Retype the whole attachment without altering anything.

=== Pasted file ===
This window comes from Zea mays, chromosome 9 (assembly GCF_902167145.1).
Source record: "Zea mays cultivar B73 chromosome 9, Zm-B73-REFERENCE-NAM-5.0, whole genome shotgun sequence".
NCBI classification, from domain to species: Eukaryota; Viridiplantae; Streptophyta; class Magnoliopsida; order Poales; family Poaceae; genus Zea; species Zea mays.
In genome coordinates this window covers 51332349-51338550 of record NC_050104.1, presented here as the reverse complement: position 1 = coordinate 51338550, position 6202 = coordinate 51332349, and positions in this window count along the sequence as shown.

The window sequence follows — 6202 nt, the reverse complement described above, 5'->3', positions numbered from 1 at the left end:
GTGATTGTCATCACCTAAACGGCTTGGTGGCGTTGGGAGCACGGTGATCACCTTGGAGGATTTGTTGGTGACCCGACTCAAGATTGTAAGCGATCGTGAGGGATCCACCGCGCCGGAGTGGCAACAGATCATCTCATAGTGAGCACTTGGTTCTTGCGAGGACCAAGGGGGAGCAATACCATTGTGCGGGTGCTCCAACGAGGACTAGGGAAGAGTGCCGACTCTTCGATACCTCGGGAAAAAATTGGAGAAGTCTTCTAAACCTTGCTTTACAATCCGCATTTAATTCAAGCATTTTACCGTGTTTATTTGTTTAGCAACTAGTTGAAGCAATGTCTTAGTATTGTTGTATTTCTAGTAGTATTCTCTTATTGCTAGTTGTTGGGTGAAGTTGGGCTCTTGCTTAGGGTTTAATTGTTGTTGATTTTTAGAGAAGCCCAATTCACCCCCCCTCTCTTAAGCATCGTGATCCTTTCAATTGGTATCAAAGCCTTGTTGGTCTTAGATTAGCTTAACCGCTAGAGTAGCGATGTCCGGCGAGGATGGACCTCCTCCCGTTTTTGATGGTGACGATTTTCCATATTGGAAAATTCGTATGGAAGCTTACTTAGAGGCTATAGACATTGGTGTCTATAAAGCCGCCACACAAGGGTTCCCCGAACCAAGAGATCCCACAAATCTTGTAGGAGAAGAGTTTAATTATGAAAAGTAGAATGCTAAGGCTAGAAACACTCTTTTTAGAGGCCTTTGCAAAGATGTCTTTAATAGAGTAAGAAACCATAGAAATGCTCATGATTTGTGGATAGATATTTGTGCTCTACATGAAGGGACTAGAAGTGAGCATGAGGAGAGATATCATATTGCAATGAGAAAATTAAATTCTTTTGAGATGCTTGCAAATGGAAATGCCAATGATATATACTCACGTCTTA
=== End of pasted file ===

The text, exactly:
This window comes from Zea mays, chromosome 9 (assembly GCF_902167145.1).
Source record: "Zea mays cultivar B73 chromosome 9, Zm-B73-REFERENCE-NAM-5.0, whole genome shotgun sequence".
NCBI classification, from domain to species: Eukaryota; Viridiplantae; Streptophyta; class Magnoliopsida; order Poales; family Poaceae; genus Zea; species Zea mays.
In genome coordinates this window covers 51332349-51338550 of record NC_050104.1, presented here as the reverse complement: position 1 = coordinate 51338550, position 6202 = coordinate 51332349, and positions in this window count along the sequence as shown.

The window sequence follows — 6202 nt, the reverse complement described above, 5'->3', positions numbered from 1 at the left end:
GTGATTGTCATCACCTAAACGGCTTGGTGGCGTTGGGAGCACGGTGATCACCTTGGAGGATTTGTTGGTGACCCGACTCAAGATTGTAAGCGATCGTGAGGGATCCACCGCGCCGGAGTGGCAACAGATCATCTCATAGTGAGCACTTGGTTCTTGCGAGGACCAAGGGGGAGCAATACCATTGTGCGGGTGCTCCAACGAGGACTAGGGAAGAGTGCCGACTCTTCGATACCTCGGGAAAAAATTGGAGAAGTCTTCTAAACCTTGCTTTACAATCCGCATTTAATTCAAGCATTTTACCGTGTTTATTTGTTTAGCAACTAGTTGAAGCAATGTCTTAGTATTGTTGTATTTCTAGTAGTATTCTCTTATTGCTAGTTGTTGGGTGAAGTTGGGCTCTTGCTTAGGGTTTAATTGTTGTTGATTTTTAGAGAAGCCCAATTCACCCCCCCTCTCTTAAGCATCGTGATCCTTTCAATTGGTATCAAAGCCTTGTTGGTCTTAGATTAGCTTAACCGCTAGAGTAGCGATGTCCGGCGAGGATGGACCTCCTCCCGTTTTTGATGGTGACGATTTTCCATATTGGAAAATTCGTATGGAAGCTTACTTAGAGGCTATAGACATTGGTGTCTATAAAGCCGCCACACAAGGGTTCCCCGAACCAAGAGATCCCACAAATCTTGTAGGAGAAGAGTTTAATTATGAAAAGTAGAATGCTAAGGCTAGAAACACTCTTTTTAGAGGCCTTTGCAAAGATGTCTTTAATAGAGTAAGAAACCATAGAAATGCTCATGATTTGTGGATAGATATTTGTGCTCTACATGAAGGGACTAGAAGTGAGCATGAGGAGAGATATCATATTGCAATGAGAAAATTAAATTCTTTTGAGATGCTTGCAAATGGAAATGCCAATGATATATACTCACGTCTTA